Moreover, it would be necessary to show that activities within any particular respondent State’s jurisdiction or control have causally contributed to the collective harm of global warming; a task which, in light of the contributions of others to the same harm and the unclear concept of causation in international law, will likely prove daunting. The fact that climate change is the result of the combined conduct of many may prove to be an alluring counter-argument for a respondent State, particularly if its contribution to global emissions consists of a small share, a claim which can be made by virtually all States other than a select few such as the USA and China. Together the USA, China and the EU account for 59.7 per cent of cumulative global emissions as of 2017, with the next-ranked State, Russia, only accounting for about 6 per cent. Together the entirety of Africa, South America and Oceania account for just 7.2 per cent of cumulative global emissions.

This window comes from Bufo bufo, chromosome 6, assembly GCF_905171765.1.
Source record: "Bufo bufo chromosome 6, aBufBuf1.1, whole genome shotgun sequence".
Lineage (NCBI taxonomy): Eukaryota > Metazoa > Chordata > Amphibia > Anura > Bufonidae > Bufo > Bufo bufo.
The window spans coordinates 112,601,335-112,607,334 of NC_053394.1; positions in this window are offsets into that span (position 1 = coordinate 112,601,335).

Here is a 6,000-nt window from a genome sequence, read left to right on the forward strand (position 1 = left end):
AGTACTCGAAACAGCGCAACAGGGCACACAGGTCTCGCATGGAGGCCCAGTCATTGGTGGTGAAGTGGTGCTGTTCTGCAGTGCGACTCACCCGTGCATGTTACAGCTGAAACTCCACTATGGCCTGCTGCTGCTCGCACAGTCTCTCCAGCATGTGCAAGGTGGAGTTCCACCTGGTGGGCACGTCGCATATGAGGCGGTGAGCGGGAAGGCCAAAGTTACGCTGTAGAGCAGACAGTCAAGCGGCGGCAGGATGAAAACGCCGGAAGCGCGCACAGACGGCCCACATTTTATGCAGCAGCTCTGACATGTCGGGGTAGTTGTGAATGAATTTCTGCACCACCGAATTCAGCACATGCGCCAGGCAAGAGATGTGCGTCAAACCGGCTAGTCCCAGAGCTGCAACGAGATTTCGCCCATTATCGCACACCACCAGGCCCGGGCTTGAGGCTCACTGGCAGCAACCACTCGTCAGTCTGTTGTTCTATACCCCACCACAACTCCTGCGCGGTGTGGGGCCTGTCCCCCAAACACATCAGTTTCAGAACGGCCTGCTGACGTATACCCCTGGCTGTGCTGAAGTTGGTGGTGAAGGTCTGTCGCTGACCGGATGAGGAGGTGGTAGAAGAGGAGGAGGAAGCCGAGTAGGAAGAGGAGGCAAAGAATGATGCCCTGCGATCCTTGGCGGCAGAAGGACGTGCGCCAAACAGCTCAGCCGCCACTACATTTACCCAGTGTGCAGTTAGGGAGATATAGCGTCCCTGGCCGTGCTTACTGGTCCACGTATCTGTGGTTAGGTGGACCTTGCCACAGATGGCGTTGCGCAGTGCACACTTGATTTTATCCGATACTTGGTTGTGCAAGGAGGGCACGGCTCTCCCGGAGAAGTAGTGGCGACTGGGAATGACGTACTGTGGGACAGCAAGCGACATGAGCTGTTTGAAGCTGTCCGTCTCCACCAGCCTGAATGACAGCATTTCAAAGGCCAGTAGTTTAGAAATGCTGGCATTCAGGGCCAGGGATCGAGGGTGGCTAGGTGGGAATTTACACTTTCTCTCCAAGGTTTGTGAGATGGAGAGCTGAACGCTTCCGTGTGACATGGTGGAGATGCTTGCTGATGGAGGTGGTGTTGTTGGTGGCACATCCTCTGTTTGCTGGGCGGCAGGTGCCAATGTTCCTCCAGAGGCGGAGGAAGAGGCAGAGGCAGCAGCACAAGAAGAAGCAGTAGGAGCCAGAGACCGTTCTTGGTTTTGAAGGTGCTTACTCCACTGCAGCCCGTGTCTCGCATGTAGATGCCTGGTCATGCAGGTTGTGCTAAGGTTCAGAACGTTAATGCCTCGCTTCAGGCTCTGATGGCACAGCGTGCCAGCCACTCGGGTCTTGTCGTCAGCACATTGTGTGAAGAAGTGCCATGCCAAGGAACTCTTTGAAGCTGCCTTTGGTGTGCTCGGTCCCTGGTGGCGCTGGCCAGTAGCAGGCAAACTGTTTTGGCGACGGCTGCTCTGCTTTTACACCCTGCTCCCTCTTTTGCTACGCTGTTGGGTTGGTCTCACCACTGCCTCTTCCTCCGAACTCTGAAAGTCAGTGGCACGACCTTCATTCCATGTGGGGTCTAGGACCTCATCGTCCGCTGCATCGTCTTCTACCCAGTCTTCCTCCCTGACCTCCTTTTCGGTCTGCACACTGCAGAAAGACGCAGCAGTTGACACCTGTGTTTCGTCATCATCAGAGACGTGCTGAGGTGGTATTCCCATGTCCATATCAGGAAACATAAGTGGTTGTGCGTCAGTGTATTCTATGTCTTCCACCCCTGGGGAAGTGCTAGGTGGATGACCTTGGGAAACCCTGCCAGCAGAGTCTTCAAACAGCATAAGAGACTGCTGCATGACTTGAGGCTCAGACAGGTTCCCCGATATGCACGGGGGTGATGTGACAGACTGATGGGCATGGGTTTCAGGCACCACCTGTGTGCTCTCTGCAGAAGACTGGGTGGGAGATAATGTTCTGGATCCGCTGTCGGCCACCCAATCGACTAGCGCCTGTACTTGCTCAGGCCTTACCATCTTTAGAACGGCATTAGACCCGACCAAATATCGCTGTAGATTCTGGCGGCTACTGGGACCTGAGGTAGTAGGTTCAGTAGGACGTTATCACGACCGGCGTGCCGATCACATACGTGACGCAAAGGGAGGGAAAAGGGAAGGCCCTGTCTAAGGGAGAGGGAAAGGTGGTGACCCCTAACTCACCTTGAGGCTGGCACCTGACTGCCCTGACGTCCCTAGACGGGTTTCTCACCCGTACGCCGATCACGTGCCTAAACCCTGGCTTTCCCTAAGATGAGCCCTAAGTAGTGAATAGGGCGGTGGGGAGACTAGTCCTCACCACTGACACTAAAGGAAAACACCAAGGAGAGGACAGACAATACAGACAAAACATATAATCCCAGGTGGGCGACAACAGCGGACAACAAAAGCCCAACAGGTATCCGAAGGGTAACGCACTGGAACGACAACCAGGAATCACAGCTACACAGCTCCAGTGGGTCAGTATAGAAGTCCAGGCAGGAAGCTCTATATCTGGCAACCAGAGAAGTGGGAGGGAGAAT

Nonetheless, there are glimmers of hope from domestic courts. In the recent Urgenda case, the Government of the Netherlands had contended that it had not breached its duty of care under Dutch tort law, as its contribution to global emissions is minor, and reducing its emissions would make little difference on a global scale). That argument was ultimately rejected by the Dutch Hoge Raad (Supreme Court), which underlined the importance of calling a State to account for its share of emissions because each reduction of greenhouse gas emissions has a positive effect on combating dangerous climate change and, accordingly, no reduction is negligible. A similar finding of State duties on the international plane would have a great potential to shape the legal landscape across the broad field of community interests in international litigation, with consequences far beyond the climate crisis.
Dr Nataša Nedeski is Assistant Professor in Public International Law at the Faculty of Law, University of Amsterdam.
Dr Tom Sparks is Senior Research Fellow at the Max-Planck Institute for Comparative Public Law and International Law in Heidelberg.
Professor Dr Gleider Hernández is Professor of Public International Law at the KU Leuven and Open Universiteit.
Cite as: Nataša Nedeski, Tom Sparks & Gleider Hernández, “Judging climate change obligations: Can the World Court raise the occasion? Part I: Primary obligations to combat climate change”, Völkerrechtsblog, 30 April 2020, doi: 10.17176/20200430-133351-0.